Update: In the days following the Throwdown at the Playground Competition, Facebook threads from competitors have surfaced which cite numerous technical issues with the way the competition was planned and executed. In the face of harsh criticism, Urban Evolution Baltimore’s staff has done an exceptional job of listening, and have made it clear that they are making every effort to improve over the course of future competitions. At the event itself, every single member of the staff was extremely professional and exceedingly polite. I have never felt more welcomed into a gym that I had never been to before. Especially by people I had never met. Many technical issues with the event appear to have stemmed from poor communication between staff, event organizers, and the athletes.
From the minute we walked in the door-30 minutes late-athletes were throwing down. There was a broad range of skill levels training together in the space, but people managed to stay out of each other’s way for the most part. Maybe it was due to the competitive nature of the event, but almost the whole time more people were training than standing around. Once the competition started, though, a planning issue immediately reared its head: Since everyone was already warmed up and had been training hard, the pre-set challenges for the Skill event were sometimes easier than the ones that athletes had been setting for themselves!
Due to varying difficulties and rule changes made mid-competition by the judges, the end of the 3 hour long Skills portion of the competition resulted in an unheard-of 6-way tie for First Place. After 2 more challenges, a 3-way tie still remained. These 3 remaining competitors agreed to a tie and split of the winnings and glory.
Mike Araujo (1st Place), Dylan Polin (1st Place), Frank Meija (1st Place)
As the “Invite Only” portion of the competition, freestyle was something of a main event. With cash prizes for first place only, the competition was fierce. In a new twist for parkour competitions or at least those that I’ve seen, athletes were given a chance to repeat their run for a chance to clean it up at the end of the first round. The jury of public opinion is still out on that decision but it definitely had an impact on the final results.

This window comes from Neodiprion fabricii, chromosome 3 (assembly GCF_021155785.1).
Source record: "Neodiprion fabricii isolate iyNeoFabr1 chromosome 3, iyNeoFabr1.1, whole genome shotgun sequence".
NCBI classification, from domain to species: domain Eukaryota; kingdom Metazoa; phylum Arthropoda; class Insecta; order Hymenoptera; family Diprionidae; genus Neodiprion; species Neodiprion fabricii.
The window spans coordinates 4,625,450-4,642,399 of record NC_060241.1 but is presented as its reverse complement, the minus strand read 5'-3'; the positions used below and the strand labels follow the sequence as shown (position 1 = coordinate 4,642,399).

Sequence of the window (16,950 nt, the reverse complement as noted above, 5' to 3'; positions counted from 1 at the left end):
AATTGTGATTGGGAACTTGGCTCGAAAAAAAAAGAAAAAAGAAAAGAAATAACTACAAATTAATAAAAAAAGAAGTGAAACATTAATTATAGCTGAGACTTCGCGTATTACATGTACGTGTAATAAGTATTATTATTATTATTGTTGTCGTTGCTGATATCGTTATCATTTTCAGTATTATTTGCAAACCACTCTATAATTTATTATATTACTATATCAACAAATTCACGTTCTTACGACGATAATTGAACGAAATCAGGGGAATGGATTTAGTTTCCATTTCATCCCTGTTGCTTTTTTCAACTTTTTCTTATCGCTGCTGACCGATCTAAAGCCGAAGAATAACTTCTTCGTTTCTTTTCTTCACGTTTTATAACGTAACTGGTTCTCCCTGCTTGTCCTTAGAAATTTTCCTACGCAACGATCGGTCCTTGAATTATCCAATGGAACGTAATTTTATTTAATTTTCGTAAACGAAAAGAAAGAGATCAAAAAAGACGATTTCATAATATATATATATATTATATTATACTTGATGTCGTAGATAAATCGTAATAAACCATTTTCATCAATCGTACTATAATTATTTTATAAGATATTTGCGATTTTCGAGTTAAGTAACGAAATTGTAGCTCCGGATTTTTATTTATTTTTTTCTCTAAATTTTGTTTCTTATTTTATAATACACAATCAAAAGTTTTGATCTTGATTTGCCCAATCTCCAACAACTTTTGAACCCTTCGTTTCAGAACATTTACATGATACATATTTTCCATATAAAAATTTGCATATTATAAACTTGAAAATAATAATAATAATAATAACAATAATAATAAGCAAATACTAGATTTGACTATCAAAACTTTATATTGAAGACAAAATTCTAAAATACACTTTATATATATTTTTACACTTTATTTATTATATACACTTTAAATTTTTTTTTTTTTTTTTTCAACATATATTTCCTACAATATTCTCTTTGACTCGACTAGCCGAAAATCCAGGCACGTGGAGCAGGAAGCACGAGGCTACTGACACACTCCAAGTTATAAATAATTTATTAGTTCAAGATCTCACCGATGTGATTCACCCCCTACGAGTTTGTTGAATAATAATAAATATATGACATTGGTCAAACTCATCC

At the end of the Freestyle competition, Omar Zaki was the competitor on top. A longtime Freerunning athlete, it was Zaki’s first victory in a freestyle competition.
In spite of questionable design for the first course and a lack of clarity on the rules, speed ended up going down relatively smoothly. The 2-course formats were “Touch all the points in any order” and a more traditional “Point A to Point B”. Don’t get me wrong, I understand what people are trying to do when they go with less traditional, and more open speed course formats. The problem with these designs is often that they are striving to accomplish a goal that is achievable with a well designed “A to B” style course.
I have never seen a different format, including my own attempts, executed well at all. Maybe this is a sign that people, and especially event organizers, need to take course-design as a discipline much more seriously. Maybe it’s a sign that we haven’t done enough well thought out experimentation yet, I’m not sure. Regardless, it certainly is food for thought.
Because of the higher buy-in of the event, every place on the podium for speed received a cash prize. As for the podiums themselves: 1st Stephen Callendar of Pillar Parkour (Left), 2nd Barrett Schneider of Enso Movement (Bottom Right), 3rd Daniel Sorbello of Ventus Movement (Second Picture).
Coming in 4th place was Pillar Parkour Athlete Alex Allison; due to a judging error, he was initially announced as the 3rd place winner. In an exceptional move to resolve the issue, Urban Evolution decided to pay both Allison and Sorbello for the 3rd place podium spot; rather than recanting and withdrawing Allison from the running.
As I said at the beginning of this article, I was immediately impressed by what an inclusive environment Urban Evolution created for the duration of the event.
My honest opinion is that many of the errors resulting in complaints about this event stem from UEB’s desire to make the event inclusive and welcoming to everyone. Regardless of the reasons, I hope that more event organizers and participants going forward will make an effort to engage in an open and honest discussion about what they’re doing, how it went, and why.
The parkour community simply does not have room for petty infighting, or large institutions who are above community accountability and feedback.